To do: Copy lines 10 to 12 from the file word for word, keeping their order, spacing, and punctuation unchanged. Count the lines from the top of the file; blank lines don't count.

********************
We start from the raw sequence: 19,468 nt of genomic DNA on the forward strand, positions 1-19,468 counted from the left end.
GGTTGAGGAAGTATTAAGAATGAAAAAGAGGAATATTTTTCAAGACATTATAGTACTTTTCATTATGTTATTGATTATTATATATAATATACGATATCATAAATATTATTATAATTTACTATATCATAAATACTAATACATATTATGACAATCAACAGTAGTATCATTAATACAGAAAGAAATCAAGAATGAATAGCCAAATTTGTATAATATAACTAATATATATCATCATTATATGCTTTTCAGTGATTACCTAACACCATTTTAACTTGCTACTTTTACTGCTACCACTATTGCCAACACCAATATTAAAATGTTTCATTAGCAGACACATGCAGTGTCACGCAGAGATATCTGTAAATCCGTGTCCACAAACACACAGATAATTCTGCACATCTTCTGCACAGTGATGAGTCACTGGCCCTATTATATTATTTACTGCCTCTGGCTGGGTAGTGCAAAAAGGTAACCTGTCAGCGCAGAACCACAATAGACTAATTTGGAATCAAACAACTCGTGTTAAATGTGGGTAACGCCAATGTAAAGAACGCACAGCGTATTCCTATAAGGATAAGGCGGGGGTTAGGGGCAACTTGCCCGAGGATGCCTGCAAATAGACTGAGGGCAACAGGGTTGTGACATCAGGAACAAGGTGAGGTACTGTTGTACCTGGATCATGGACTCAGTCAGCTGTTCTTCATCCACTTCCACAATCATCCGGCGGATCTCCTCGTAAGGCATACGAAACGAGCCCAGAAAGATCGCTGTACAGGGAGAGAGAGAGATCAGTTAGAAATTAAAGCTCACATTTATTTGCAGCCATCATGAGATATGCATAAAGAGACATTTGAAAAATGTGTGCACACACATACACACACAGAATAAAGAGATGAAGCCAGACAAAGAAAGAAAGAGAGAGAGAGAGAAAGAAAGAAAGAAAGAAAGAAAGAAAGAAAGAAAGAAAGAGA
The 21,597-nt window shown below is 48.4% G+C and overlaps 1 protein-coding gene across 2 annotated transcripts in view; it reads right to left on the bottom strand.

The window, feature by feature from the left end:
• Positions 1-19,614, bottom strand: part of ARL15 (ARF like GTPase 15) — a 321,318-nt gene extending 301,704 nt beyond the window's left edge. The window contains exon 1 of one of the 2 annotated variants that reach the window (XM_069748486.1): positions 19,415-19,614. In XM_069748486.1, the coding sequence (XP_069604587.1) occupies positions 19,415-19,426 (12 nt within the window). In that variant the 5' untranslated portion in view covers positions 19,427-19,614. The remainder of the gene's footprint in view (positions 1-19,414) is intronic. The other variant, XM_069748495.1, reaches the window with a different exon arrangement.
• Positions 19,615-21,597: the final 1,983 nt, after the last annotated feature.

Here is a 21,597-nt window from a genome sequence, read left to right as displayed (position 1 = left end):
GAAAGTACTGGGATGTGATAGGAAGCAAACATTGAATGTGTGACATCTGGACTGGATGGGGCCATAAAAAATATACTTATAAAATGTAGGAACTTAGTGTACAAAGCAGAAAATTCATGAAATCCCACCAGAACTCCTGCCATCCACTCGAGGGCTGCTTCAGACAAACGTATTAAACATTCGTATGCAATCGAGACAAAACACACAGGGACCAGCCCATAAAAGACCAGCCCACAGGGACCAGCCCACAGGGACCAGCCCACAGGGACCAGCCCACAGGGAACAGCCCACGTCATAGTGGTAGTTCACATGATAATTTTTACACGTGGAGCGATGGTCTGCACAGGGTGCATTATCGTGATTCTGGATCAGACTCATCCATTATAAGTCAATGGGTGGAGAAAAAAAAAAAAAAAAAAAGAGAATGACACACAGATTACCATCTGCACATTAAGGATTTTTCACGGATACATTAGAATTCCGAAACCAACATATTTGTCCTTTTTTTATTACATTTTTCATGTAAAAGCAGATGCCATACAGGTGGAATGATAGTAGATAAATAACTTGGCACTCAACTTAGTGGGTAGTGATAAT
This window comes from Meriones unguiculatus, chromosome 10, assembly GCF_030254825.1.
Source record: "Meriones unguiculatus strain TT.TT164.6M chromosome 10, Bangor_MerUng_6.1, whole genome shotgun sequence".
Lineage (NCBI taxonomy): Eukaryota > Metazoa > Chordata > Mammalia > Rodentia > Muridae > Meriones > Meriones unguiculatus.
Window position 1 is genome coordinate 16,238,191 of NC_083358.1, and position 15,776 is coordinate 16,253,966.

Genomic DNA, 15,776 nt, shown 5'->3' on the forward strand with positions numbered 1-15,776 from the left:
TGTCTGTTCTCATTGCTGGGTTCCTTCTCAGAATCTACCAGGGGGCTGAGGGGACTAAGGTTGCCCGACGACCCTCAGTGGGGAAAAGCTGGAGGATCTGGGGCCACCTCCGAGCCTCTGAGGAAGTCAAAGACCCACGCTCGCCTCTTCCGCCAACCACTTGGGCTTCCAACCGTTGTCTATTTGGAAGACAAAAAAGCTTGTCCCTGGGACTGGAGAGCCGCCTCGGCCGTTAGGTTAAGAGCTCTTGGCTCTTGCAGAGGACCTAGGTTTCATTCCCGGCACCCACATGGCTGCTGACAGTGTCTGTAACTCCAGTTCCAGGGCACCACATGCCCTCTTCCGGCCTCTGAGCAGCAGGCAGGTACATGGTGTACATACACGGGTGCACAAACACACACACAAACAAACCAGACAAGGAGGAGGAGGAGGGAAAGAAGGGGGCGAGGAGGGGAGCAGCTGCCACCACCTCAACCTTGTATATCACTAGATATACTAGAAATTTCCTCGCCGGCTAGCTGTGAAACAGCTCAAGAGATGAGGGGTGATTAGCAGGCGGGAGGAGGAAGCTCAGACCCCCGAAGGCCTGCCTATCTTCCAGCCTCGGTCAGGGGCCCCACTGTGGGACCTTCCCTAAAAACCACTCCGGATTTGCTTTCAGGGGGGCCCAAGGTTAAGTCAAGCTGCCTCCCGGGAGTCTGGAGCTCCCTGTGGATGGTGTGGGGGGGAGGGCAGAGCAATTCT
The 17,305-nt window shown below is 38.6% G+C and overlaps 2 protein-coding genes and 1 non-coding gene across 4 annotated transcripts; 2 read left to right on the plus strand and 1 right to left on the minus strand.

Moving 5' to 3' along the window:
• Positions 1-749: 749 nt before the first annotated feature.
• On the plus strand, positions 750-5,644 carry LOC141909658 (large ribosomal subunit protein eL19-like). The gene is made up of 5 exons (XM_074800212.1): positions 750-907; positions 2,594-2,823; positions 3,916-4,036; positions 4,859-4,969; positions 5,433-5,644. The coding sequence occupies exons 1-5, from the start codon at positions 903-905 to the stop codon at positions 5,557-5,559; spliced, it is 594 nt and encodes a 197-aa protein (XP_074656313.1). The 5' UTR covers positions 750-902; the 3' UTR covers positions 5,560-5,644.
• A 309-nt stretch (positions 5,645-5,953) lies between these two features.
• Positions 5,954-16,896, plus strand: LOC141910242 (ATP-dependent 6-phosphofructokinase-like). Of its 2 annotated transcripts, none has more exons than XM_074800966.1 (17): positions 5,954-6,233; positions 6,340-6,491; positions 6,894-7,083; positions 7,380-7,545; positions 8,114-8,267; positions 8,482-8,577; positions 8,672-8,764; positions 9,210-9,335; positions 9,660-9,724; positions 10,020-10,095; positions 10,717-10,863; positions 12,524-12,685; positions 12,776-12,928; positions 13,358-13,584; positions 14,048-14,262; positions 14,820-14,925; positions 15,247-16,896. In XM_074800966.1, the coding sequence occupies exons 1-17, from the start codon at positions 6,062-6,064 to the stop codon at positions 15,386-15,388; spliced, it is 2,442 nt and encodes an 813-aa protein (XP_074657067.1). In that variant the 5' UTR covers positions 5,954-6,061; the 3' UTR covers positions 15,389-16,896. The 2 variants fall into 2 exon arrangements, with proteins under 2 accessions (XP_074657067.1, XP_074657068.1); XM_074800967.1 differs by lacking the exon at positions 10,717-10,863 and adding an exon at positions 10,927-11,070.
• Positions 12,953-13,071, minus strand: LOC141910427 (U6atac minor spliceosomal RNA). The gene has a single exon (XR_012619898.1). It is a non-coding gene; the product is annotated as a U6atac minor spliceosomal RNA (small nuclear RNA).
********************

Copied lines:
Source record: "Meriones unguiculatus strain TT.TT164.6M chromosome 10, Bangor_MerUng_6.1, whole genome shotgun sequence".
Lineage (NCBI taxonomy): Eukaryota > Metazoa > Chordata > Mammalia > Rodentia > Muridae > Meriones > Meriones unguiculatus.
Window position 1 is genome coordinate 16,238,191 of NC_083358.1, and position 15,776 is coordinate 16,253,966.